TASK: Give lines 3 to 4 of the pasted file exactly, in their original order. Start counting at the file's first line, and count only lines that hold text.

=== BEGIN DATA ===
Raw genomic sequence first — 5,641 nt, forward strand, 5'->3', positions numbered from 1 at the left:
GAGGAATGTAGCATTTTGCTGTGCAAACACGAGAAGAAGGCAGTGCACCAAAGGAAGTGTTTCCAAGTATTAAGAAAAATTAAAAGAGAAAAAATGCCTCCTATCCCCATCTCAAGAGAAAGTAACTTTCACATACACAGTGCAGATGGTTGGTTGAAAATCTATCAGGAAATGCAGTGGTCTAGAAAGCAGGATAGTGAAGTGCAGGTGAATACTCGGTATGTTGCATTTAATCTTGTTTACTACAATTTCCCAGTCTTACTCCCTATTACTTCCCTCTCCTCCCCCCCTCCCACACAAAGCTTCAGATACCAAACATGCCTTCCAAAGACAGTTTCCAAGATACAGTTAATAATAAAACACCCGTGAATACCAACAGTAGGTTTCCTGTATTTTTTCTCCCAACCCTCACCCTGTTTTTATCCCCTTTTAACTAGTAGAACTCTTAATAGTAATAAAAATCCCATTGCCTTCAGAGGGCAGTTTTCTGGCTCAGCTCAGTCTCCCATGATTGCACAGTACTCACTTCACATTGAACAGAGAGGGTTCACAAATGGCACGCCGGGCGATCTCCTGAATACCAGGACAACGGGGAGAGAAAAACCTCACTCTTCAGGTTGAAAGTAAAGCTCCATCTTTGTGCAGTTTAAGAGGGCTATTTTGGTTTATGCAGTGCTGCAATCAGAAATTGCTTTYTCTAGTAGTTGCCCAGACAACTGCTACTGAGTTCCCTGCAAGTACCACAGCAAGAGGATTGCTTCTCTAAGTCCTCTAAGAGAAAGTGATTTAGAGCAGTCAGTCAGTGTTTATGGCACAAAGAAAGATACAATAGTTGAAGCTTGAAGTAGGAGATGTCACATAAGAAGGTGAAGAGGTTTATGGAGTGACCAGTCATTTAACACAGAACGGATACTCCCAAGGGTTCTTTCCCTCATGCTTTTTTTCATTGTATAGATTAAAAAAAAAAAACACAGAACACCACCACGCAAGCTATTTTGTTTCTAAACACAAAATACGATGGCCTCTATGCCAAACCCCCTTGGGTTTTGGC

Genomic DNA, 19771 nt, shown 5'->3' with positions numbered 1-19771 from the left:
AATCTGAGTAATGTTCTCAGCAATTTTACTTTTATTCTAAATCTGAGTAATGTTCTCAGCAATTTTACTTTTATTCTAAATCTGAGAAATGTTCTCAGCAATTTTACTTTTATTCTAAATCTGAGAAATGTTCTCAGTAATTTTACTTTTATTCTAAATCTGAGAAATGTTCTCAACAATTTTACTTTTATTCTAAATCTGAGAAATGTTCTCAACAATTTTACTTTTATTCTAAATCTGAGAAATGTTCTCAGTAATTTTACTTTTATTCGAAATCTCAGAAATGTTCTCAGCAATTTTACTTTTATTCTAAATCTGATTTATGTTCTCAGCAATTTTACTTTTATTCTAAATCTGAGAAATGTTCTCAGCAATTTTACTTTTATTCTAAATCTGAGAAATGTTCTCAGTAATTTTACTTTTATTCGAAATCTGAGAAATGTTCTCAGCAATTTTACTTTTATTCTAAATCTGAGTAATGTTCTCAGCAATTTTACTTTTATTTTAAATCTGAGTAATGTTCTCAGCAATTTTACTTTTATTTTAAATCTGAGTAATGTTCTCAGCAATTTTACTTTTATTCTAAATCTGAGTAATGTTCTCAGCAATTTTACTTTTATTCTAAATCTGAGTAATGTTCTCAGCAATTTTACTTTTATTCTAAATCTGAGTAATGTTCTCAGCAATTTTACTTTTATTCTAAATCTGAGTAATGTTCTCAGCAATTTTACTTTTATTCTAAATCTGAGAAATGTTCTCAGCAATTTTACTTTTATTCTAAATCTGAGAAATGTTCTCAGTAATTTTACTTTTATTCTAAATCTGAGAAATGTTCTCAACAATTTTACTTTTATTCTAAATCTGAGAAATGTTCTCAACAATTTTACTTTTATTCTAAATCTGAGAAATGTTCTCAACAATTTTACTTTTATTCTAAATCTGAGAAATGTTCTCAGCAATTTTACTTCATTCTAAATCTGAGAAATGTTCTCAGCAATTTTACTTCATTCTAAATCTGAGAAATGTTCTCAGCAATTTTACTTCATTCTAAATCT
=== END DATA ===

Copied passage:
Genomic DNA, 19771 nt, shown 5'->3' with positions numbered 1-19771 from the left:
AATCTGAGTAATGTTCTCAGCAATTTTACTTTTATTCTAAATCTGAGTAATGTTCTCAGCAATTTTACTTTTATTCTAAATCTGAGAAATGTTCTCAGCAATTTTACTTTTATTCTAAATCTGAGAAATGTTCTCAGTAATTTTACTTTTATTCTAAATCTGAGAAATGTTCTCAACAATTTTACTTTTATTCTAAATCTGAGAAATGTTCTCAACAATTTTACTTTTATTCTAAATCTGAGAAATGTTCTCAGTAATTTTACTTTTATTCGAAATCTCAGAAATGTTCTCAGCAATTTTACTTTTATTCTAAATCTGATTTATGTTCTCAGCAATTTTACTTTTATTCTAAATCTGAGAAATGTTCTCAGCAATTTTACTTTTATTCTAAATCTGAGAAATGTTCTCAGTAATTTTACTTTTATTCGAAATCTGAGAAATGTTCTCAGCAATTTTACTTTTATTCTAAATCTGAGTAATGTTCTCAGCAATTTTACTTTTATTTTAAATCTGAGTAATGTTCTCAGCAATTTTACTTTTATTTTAAATCTGAGTAATGTTCTCAGCAATTTTACTTTTATTCTAAATCTGAGTAATGTTCTCAGCAATTTTACTTTTATTCTAAATCTGAGTAATGTTCTCAGCAATTTTACTTTTATTCTAAATCTGAGTAATGTTCTCAGCAATTTTACTTTTATTCTAAATCTGAGTAATGTTCTCAGCAATTTTACTTTTATTCTAAATCTGAGAAATGTTCTCAGCAATTTTACTTTTATTCTAAATCTGAGAAATGTTCTCAGTAATTTTACTTTTATTCTAAATCTGAGAAATGTTCTCAACAATTTTACTTTTATTCTAAATCTGAGAAATGTTCTCAACAATTTTACTTTTATTCTAAATCTGAGAAATGTTCTCAACAATTTTACTTTTATTCTAAATCTGAGAAATGTTCTCAGCAATTTTACTTCATTCTAAATCTGAGAAATGTTCTCAGCAATTTTACTTCATTCTAAATCTGAGAAATGTTCTCAGCAATTTTACTTCATTCTAAATCT